People fear they will lose their job if they make a claim for an accident at work that could have been avoided if the right equipment and training had been provided to employees in the first instance.

As part of the new matters team I have come across several cases where someone has been injured as a result of an accident at work. It is clear that their employer was at fault for not implementing a safe system of work. In some cases having not been trained correctly they are most likely to have been asked to sign a document to confirm they have received training. This is not always a true fact and they have not had satisfactory training. I have come across claims whereby a claimant has avoided making contact with a solicitor for several months as they have been asked not to, or most commonly, they fear they will miss out on promotion or even worse lose their job.

Employers are likely to pay sick pay for a short time which can sometimes result in an injured person getting into financial trouble. These people feel pressurised into returning to work too soon having not made a full recovery, resulting in further health problems and problems within the workplace. Accidents should be reported straight away to an immediate supervisor, making sure it is recorded in an accident book. A Solicitor should be contacted as soon possible for advice and no one should have to worry what an employer will say. At Ralli Ltd we have trained solicitors who can provide advice before making a claim.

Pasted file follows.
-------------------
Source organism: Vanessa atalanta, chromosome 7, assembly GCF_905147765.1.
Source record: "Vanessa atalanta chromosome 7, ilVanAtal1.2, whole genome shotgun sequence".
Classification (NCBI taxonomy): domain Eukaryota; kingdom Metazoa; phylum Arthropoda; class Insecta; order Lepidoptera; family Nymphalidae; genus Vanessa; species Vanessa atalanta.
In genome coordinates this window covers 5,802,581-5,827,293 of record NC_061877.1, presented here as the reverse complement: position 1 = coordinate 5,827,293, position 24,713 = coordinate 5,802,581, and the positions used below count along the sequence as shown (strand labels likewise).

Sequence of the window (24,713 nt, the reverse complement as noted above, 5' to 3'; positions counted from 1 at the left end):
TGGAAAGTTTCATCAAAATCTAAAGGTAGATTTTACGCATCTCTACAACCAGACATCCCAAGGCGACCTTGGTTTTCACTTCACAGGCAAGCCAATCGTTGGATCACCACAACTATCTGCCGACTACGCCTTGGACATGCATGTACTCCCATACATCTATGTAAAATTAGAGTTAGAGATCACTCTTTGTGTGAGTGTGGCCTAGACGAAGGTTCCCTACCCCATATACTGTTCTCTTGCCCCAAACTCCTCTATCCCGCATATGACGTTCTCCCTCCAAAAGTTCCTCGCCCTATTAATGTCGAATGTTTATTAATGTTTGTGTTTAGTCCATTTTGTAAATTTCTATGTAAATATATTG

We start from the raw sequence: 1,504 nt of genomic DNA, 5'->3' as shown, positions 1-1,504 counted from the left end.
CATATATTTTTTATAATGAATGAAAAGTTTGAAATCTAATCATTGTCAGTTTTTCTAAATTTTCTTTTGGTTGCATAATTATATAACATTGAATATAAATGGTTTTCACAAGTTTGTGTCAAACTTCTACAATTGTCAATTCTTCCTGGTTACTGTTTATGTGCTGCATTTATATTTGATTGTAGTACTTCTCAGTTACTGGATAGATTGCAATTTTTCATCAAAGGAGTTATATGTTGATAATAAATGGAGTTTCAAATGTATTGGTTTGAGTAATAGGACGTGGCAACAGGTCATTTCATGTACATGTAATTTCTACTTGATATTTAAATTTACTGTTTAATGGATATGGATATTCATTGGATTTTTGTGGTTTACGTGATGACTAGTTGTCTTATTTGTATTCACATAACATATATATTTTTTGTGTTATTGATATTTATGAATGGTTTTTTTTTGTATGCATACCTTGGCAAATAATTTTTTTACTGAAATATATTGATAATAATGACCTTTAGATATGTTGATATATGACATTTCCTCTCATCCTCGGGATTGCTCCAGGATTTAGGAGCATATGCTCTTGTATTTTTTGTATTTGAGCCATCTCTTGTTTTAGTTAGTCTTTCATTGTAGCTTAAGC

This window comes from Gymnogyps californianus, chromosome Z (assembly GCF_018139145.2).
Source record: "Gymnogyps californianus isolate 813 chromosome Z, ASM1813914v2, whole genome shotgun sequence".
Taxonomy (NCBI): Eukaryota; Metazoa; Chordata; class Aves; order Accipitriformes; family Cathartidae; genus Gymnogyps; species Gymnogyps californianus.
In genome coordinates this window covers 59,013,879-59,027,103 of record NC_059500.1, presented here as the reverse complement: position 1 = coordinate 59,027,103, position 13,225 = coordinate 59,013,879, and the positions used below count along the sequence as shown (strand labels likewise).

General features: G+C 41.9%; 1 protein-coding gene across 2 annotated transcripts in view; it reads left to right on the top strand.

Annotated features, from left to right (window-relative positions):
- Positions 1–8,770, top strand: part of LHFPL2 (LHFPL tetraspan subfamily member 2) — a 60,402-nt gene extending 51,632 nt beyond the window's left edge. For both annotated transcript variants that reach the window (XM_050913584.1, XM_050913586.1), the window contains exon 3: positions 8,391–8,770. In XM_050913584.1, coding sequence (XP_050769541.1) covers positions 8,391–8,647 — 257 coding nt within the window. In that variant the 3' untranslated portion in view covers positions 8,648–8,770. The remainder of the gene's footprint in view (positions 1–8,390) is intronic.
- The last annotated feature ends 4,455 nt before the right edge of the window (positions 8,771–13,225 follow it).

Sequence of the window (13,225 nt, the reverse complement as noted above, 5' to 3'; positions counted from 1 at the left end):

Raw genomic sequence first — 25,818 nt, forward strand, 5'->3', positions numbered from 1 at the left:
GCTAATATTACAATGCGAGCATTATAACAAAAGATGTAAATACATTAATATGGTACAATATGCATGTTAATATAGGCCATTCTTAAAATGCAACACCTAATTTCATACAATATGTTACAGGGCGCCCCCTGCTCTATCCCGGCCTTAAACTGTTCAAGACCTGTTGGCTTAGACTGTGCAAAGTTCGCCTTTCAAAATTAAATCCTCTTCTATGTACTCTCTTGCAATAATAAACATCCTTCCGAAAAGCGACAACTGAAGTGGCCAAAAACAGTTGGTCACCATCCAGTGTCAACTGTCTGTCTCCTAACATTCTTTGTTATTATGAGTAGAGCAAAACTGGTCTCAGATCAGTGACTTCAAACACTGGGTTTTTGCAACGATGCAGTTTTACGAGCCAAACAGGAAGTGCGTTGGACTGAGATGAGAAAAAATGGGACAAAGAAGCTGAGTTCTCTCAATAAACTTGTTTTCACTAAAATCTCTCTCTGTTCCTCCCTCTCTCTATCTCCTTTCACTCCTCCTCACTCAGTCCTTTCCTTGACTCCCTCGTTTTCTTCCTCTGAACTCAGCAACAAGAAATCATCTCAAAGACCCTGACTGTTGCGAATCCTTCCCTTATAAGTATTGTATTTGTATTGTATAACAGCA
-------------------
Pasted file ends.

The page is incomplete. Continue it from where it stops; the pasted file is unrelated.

An employer should have the correct insurance to cover their employees when accidents occur in the workplace. Employees should be aware that employers are required by law to provide a duty of care and a safe system of working, a safe environment, the relevant training, protective clothing and equipment.

An example is the case Wilsons and Clyde Coal Co Ltd v English (1938), where Lord Wright said: “The whole course of authority consistently recognises a duty which rests on the employer, and which is personal to the employer, to take reasonable care for the safety of his workmen, whether the employer be an individual, a firm or a company, and whether or not the employer takes any share in the conduct of the operations.” This case also established the elements of what this duty means in practice.

The House of Lords held that the employer must provide:

  • Proper and safe plant and equipment
  • Safe systems of work, with adequate supervision and instruction
  • Safe premises, including safe access and egress
  • Safe and competent employees
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